Unfortunately, there are downsides to a lot of treatments for various diseases, such as price, frequency of doses, and discomfort. Any one of these factors can discourage people from receiving treatment. The current treatments for wet macular degeneration bring a lot of these downsides. More than half of the patients who use Medicare discontinue their treatment after the first year as they cannot pay, cannot find transportation to their specialist, are afraid of the treatment, or experience discomfort because of the treatment. Luckily, researchers have discovered ways to improve the way in which people with this disease receive treatment.
About Wet Macular Degeneration (wAMD)
Wet macular degeneration is one of two types of macular degeneration, with the other type being dry. WAMD always begins as dry macular degeneration, and then evolves into the wet form. About 10% of those who have one of these types have wAMD. It is characterized by blurred vision and blind spots, caused by abnormal blood vessels behind the eye that can leak into the part of the retina that is responsible for central vision, called the macula. Vision loss can also occur due to the buildup of fluid behind the eye, which leaks from the choroid. The cause of wAMD is unknown, but doctors do know that it develops from dAMD, which is believed to be the result of a mix of environmental and inherited factors. The symptoms of wAMD are visual distortions, reduced central vision, decreased intensity and brightness of colors, blurry or blind spots, and haziness of vision.
Because the macula is the part of the eye that is affected, the peripheral vision is rarely damaged, so total blindness is unusual. While the direct cause of wAMD is unknown, there are risk factors that healthcare professionals recommend people avoid. These factors include smoking and obesity. Those who have cardiovascular disease should also be aware that they are at a higher risk of wAMD. Family history can also have an affect on this disease, as there is a hereditary component. Age and race play parts as well, as it usually affects white people over the age of 50. Because there are risk factors, there are also steps that can be taken to prevent this disease, such as a healthy diet, avoiding smoking, managing other medical conditions, and exercising regularly. There are treatments available for wAMD, which are medications that can stop the growth of new blood cells. There are also other therapies, such as photodynamic, photocoagulation, and low vision rehabilitation.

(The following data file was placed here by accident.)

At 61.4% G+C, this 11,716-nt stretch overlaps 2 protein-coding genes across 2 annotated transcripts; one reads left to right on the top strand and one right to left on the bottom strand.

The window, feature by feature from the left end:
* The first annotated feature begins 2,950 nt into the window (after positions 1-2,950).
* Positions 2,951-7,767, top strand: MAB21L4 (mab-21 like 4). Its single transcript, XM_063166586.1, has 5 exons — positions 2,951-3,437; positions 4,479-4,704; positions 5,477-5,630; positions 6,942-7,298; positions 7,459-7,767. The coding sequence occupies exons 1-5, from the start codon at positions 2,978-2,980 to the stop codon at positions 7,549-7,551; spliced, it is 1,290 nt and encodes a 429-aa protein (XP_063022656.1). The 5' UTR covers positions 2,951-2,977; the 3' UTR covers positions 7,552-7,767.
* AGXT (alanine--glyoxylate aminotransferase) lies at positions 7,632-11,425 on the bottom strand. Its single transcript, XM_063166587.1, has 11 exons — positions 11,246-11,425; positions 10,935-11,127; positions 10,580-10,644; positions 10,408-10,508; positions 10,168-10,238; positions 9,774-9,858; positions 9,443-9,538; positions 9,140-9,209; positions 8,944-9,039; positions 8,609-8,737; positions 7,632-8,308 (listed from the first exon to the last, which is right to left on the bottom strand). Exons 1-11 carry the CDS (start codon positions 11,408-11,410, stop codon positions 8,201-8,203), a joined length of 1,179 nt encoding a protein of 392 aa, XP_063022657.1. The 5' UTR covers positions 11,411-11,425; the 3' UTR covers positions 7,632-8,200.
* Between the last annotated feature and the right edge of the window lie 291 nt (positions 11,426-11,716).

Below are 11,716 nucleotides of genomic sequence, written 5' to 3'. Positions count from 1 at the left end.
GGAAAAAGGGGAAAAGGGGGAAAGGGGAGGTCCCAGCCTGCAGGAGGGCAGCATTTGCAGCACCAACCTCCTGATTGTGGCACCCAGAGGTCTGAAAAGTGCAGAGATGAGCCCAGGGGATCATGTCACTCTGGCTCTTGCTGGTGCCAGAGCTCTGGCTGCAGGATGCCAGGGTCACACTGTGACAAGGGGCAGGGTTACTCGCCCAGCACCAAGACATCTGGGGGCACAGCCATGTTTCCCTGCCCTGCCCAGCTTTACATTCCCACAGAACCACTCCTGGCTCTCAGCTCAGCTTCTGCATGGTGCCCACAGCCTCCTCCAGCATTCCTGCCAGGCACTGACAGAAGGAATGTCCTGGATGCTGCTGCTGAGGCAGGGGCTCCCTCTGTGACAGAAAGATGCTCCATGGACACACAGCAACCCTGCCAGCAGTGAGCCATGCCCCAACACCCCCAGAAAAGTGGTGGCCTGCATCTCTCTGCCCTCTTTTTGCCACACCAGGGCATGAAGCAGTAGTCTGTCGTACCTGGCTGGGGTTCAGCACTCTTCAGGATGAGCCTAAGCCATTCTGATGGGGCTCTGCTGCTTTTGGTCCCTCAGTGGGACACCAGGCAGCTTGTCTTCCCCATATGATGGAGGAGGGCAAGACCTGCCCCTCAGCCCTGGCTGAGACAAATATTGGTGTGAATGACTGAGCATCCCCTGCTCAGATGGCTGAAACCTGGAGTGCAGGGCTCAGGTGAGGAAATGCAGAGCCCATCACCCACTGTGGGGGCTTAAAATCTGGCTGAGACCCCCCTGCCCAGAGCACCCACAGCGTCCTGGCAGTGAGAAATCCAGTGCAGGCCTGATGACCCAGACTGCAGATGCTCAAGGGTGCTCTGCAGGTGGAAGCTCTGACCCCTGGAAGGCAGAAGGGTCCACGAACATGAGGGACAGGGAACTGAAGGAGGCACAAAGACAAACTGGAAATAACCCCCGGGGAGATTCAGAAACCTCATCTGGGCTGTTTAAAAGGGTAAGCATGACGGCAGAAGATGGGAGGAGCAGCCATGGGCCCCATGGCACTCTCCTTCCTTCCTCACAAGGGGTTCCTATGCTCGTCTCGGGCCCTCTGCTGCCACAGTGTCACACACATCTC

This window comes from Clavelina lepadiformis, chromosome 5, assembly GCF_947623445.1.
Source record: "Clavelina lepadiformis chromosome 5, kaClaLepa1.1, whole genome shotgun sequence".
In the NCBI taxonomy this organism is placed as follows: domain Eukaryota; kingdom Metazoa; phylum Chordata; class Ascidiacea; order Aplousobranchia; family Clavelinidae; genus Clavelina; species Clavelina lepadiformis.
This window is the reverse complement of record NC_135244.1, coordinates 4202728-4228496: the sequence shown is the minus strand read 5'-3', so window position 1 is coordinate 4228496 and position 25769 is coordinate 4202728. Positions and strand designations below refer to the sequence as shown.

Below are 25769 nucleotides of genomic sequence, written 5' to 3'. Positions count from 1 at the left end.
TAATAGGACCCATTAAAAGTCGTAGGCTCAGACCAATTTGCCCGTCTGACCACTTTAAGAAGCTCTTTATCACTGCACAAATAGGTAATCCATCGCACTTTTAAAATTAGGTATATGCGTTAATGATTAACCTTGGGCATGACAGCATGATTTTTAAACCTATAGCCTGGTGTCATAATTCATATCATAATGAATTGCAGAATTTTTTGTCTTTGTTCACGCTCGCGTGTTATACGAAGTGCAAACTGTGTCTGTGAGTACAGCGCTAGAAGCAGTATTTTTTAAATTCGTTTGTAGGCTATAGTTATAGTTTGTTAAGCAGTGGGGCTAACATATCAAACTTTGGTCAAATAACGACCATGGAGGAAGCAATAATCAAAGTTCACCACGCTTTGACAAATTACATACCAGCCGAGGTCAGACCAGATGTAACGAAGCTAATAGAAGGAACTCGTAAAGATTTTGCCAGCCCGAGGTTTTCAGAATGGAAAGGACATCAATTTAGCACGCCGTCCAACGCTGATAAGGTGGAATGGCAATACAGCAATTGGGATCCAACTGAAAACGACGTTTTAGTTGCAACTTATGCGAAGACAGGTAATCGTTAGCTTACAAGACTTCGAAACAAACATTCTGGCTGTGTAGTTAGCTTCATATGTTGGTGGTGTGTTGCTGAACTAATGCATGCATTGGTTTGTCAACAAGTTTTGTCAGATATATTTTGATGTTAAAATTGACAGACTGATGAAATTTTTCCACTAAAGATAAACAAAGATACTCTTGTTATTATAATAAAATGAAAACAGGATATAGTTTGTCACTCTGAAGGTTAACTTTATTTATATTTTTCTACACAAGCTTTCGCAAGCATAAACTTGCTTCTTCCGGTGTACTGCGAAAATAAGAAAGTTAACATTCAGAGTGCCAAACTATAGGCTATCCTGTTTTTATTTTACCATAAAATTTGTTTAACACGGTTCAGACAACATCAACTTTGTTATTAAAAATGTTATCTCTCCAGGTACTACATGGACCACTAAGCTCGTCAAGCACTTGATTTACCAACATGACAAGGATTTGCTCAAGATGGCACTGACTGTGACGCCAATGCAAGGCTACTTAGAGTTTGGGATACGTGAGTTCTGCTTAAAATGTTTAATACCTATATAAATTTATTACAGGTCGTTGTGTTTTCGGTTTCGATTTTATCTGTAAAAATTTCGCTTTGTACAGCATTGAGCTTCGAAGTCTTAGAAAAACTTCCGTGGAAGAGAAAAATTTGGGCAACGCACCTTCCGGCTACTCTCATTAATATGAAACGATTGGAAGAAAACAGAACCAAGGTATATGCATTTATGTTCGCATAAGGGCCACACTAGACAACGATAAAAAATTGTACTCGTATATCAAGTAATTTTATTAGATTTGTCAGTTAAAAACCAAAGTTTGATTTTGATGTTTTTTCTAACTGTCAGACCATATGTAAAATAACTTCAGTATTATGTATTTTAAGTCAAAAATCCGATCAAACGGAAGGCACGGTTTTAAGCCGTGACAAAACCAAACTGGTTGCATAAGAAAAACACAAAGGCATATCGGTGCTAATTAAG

Developments in Treatment
New treatments that have been proven to stop further vision loss and reverse some past damage have also been proven to be very expensive and invasive for patients. A new economic study conducted by the University of Southern California has found that there can be improvements made in the treatment in order to generate more money in patient benefits and societal value. These treatments, which entered the market in 2006, target the blood vessels behind the eyes. Called anti-vascular endothelial growth factor (VEGF), this treatment has been proven to reverse the damage done to eyesight for multiple years.
As it was given through injections to the eye and was very costly, researchers considered methods in order to lower the number of injections needed and the price. In the study, multiple scenarios were modeled, such as no injections, less injections, more frequent injections, improved adherence, and innovation. They found that improving treatment adherence would not only positively impact the treatment process for patients, but it would generate more money for patient benefits and societal value.
Treatment for wAMD
While there are treatments available for wAMD and they are being improved, healthcare professionals stress the importance of lifestyle changes to prevent the disease and early detection to halt the progression of symptoms as early as possible.
Find the original article here.